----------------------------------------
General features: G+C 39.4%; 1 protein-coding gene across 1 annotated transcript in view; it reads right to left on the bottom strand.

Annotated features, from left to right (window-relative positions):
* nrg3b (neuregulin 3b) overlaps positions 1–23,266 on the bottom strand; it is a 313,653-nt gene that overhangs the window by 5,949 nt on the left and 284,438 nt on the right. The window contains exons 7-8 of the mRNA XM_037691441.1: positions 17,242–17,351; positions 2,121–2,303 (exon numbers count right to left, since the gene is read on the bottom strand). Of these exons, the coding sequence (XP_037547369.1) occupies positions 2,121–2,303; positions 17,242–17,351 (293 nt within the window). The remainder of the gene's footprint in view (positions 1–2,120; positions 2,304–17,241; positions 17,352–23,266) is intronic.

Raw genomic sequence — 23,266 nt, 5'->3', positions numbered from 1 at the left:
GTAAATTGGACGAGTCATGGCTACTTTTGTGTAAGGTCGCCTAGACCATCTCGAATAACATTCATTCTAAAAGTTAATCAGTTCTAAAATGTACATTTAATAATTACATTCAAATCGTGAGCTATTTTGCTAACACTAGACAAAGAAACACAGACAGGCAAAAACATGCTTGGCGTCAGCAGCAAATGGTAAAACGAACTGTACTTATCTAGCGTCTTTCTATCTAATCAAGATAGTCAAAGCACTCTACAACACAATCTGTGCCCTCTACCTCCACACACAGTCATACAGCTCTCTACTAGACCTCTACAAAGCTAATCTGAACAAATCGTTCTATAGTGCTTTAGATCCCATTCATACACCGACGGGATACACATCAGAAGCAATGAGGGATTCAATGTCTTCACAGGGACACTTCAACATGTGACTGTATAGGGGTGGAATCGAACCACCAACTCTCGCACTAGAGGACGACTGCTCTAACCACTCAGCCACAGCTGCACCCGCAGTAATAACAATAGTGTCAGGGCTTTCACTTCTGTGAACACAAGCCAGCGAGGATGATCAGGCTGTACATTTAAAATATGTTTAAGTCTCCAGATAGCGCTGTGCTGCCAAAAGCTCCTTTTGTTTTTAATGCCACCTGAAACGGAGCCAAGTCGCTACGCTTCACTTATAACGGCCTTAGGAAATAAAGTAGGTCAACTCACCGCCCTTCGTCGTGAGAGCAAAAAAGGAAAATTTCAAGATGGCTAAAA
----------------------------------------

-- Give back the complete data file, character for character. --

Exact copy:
General features: G+C 39.4%; 1 protein-coding gene across 1 annotated transcript in view; it reads right to left on the bottom strand.

Annotated features, from left to right (window-relative positions):
* nrg3b (neuregulin 3b) overlaps positions 1–23,266 on the bottom strand; it is a 313,653-nt gene that overhangs the window by 5,949 nt on the left and 284,438 nt on the right. The window contains exons 7-8 of the mRNA XM_037691441.1: positions 17,242–17,351; positions 2,121–2,303 (exon numbers count right to left, since the gene is read on the bottom strand). Of these exons, the coding sequence (XP_037547369.1) occupies positions 2,121–2,303; positions 17,242–17,351 (293 nt within the window). The remainder of the gene's footprint in view (positions 1–2,120; positions 2,304–17,241; positions 17,352–23,266) is intronic.

Raw genomic sequence — 23,266 nt, 5'->3', positions numbered from 1 at the left:
GTAAATTGGACGAGTCATGGCTACTTTTGTGTAAGGTCGCCTAGACCATCTCGAATAACATTCATTCTAAAAGTTAATCAGTTCTAAAATGTACATTTAATAATTACATTCAAATCGTGAGCTATTTTGCTAACACTAGACAAAGAAACACAGACAGGCAAAAACATGCTTGGCGTCAGCAGCAAATGGTAAAACGAACTGTACTTATCTAGCGTCTTTCTATCTAATCAAGATAGTCAAAGCACTCTACAACACAATCTGTGCCCTCTACCTCCACACACAGTCATACAGCTCTCTACTAGACCTCTACAAAGCTAATCTGAACAAATCGTTCTATAGTGCTTTAGATCCCATTCATACACCGACGGGATACACATCAGAAGCAATGAGGGATTCAATGTCTTCACAGGGACACTTCAACATGTGACTGTATAGGGGTGGAATCGAACCACCAACTCTCGCACTAGAGGACGACTGCTCTAACCACTCAGCCACAGCTGCACCCGCAGTAATAACAATAGTGTCAGGGCTTTCACTTCTGTGAACACAAGCCAGCGAGGATGATCAGGCTGTACATTTAAAATATGTTTAAGTCTCCAGATAGCGCTGTGCTGCCAAAAGCTCCTTTTGTTTTTAATGCCACCTGAAACGGAGCCAAGTCGCTACGCTTCACTTATAACGGCCTTAGGAAATAAAGTAGGTCAACTCACCGCCCTTCGTCGTGAGAGCAAAAAAGGAAAATTTCAAGATGGCTAAAA